women meditating lying down

Can you Meditate Lying Down? Of Course, Here’s How

Before we start – I am no ‘guru’ nor a spiritual expert. I just enjoy Meditation and Yoga and wanted to start a blog from my perspective of trying to create a daily routine that allows me a glimpse of the stillness they can bring. I try to link out to as many reputable sources within these posts as I can, some of these external links enable me to earn a commission which helps towards the running of the blog.


The uniqueness of meditation is that it can be performed in any of the following postures  – sitting, standing, kneeling, walking, and even lying down.

There is no right or wrong position to meditate in when it comes to your meditation practice.

Although all of this is true, meditating in different postures can result in different outcomes for some.

Can You Meditate in Any Position?

Meditation can be practiced at any time, any place, and in any position.

Sitting is the most popular position for meditation. Whether you choose to sit on the floor using a meditation cushion, or on a chair, both of these methods provide the potential to achieve the desired results from meditation, which is to enhance your mindfulness while remaining present in the moment. This could mean focusing on youth breath or noticing and letting your thoughts drift as they arrive.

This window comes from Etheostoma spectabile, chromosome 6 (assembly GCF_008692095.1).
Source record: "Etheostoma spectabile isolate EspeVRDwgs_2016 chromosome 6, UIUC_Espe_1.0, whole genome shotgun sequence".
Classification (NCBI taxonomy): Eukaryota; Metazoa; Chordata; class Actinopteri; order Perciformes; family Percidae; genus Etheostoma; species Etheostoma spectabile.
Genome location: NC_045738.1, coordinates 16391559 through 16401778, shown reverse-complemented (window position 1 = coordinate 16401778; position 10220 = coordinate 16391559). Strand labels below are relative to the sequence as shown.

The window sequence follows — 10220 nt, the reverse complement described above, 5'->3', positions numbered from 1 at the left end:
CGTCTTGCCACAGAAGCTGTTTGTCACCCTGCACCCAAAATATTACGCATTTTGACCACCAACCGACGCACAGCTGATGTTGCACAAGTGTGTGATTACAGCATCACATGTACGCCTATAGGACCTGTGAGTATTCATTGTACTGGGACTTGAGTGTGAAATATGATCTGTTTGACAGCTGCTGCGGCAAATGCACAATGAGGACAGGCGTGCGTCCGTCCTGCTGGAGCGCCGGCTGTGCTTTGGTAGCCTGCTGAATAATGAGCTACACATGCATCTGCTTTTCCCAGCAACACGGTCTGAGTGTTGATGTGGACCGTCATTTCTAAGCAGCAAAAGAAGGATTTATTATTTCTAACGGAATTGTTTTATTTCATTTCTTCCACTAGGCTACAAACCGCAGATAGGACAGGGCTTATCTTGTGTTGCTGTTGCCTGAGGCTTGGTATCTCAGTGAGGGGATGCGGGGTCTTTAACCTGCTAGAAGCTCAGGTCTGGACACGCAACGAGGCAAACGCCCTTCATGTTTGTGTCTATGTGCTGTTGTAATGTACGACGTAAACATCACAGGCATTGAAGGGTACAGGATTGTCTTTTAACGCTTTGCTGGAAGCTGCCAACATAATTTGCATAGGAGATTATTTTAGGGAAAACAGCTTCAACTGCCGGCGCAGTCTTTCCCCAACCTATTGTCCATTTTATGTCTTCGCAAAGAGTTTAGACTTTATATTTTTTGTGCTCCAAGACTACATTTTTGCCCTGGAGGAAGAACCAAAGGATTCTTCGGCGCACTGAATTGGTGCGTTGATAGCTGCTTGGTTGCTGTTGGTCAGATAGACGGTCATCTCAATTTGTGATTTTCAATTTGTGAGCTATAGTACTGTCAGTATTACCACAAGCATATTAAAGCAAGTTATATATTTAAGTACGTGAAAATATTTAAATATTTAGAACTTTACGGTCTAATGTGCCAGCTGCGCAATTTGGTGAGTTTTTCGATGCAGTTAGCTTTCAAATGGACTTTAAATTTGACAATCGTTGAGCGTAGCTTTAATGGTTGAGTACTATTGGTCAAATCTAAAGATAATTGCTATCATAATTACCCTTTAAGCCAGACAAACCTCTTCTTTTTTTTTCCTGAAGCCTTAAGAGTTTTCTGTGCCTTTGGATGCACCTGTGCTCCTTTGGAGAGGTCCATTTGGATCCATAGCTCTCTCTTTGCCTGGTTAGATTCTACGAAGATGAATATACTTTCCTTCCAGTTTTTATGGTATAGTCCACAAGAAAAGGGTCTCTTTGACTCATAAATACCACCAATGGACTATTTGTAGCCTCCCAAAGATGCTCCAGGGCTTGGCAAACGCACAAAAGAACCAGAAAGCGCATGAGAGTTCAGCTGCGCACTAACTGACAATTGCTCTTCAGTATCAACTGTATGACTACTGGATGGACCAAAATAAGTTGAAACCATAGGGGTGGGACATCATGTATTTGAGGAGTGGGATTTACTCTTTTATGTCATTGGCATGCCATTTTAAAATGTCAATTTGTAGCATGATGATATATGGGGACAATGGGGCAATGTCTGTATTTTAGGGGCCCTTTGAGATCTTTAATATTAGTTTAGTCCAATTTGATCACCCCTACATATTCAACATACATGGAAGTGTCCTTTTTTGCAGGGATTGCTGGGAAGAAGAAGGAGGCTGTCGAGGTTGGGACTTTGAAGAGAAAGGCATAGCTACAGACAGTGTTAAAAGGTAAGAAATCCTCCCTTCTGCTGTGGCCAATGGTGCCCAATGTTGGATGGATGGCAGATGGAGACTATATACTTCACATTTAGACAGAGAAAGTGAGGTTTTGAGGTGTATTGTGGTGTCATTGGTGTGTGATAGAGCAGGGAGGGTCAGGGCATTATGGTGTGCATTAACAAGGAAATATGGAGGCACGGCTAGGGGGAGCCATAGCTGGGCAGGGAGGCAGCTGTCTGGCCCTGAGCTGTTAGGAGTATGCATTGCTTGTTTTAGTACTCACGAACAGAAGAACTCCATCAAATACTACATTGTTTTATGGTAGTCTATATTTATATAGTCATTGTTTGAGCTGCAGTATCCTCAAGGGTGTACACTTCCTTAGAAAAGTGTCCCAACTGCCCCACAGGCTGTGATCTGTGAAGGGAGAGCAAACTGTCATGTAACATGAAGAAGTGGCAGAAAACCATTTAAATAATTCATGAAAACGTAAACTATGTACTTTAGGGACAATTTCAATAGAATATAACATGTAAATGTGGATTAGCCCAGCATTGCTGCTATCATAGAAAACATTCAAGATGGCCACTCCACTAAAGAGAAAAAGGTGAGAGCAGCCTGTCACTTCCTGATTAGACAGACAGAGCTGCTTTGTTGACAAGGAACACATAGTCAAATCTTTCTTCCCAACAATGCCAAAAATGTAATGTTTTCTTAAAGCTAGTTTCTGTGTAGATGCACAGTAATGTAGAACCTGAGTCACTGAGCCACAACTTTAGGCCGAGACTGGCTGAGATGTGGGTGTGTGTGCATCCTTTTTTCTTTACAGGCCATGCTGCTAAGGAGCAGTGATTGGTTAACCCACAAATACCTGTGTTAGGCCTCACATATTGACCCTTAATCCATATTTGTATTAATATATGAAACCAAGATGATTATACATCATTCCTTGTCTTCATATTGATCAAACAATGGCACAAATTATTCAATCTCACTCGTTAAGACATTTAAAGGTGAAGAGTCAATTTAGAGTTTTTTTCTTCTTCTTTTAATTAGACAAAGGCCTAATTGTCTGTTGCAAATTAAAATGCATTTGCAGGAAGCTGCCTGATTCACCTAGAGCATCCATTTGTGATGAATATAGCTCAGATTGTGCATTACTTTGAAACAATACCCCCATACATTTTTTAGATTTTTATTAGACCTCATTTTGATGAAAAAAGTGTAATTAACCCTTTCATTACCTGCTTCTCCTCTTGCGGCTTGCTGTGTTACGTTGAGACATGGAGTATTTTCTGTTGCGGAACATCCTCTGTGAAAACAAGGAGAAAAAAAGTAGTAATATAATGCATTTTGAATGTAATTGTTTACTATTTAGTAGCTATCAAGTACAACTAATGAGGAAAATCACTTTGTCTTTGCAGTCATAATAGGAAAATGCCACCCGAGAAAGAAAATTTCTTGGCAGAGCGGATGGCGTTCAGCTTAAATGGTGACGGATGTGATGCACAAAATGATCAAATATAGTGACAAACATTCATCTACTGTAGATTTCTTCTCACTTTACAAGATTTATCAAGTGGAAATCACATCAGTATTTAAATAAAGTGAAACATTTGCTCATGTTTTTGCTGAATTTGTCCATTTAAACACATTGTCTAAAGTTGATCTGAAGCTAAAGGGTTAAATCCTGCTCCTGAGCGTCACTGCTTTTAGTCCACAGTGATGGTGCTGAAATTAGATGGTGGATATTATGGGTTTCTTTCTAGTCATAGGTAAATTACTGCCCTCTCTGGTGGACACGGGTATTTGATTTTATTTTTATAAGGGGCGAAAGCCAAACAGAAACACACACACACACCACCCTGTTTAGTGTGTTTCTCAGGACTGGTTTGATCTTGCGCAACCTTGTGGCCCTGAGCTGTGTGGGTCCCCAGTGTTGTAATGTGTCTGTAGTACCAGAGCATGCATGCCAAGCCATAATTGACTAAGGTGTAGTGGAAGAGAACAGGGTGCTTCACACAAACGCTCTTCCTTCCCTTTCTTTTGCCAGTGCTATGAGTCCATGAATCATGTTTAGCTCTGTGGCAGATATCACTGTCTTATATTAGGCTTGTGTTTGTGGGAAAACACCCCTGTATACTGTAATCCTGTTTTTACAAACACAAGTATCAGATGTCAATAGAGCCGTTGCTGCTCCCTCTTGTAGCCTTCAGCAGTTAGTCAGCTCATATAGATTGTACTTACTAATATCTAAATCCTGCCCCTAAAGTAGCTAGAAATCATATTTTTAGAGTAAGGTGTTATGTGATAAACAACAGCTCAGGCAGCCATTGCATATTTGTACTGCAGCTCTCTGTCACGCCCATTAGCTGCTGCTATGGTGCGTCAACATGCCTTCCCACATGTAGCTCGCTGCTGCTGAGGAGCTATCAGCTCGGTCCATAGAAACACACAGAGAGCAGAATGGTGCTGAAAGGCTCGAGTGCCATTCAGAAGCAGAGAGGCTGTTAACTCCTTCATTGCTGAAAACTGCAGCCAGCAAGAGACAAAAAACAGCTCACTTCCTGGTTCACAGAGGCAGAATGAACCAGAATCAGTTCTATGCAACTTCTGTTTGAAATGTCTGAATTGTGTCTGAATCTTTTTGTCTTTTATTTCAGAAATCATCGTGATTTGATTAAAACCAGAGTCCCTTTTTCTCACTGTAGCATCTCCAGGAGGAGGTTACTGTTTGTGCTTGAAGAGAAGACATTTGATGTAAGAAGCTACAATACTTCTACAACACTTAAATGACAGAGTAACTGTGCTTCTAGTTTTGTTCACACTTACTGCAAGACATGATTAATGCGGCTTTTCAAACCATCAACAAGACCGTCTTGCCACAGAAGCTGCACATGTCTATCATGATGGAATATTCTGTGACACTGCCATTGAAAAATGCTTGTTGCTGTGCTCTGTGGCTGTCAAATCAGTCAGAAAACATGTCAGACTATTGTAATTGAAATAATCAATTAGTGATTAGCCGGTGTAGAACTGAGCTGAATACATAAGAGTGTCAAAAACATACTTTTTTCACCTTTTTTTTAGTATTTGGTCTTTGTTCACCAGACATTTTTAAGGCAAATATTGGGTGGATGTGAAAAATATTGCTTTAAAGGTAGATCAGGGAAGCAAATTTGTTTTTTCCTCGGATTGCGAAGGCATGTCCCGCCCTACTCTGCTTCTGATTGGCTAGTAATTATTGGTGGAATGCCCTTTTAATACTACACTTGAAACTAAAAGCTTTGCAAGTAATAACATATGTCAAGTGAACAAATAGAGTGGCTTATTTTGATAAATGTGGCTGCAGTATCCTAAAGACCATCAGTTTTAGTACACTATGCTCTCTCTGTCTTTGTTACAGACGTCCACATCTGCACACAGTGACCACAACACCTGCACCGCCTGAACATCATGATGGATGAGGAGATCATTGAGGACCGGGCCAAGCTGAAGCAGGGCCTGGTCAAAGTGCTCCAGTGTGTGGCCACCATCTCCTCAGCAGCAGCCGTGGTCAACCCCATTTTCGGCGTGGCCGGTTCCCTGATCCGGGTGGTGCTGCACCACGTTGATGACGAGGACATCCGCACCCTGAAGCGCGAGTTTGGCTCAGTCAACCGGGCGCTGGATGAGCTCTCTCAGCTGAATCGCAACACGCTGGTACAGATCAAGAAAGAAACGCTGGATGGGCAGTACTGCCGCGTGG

For many people, the mind remains focused, relaxed, and conscientious when the body is upright but this doesn’t mean you can’t meditate lying down.

In yoga terminology, ‘Savasana’ is the word used to perform meditation while lying down. Anyone familiar with yoga will be familiar with this meditation posture whereby you lie flat on the floor with a straight back. The relaxation achieved in this state can often lead to savasana becoming many peoples favorite part of a yoga class!

Can You Meditate While Sleeping?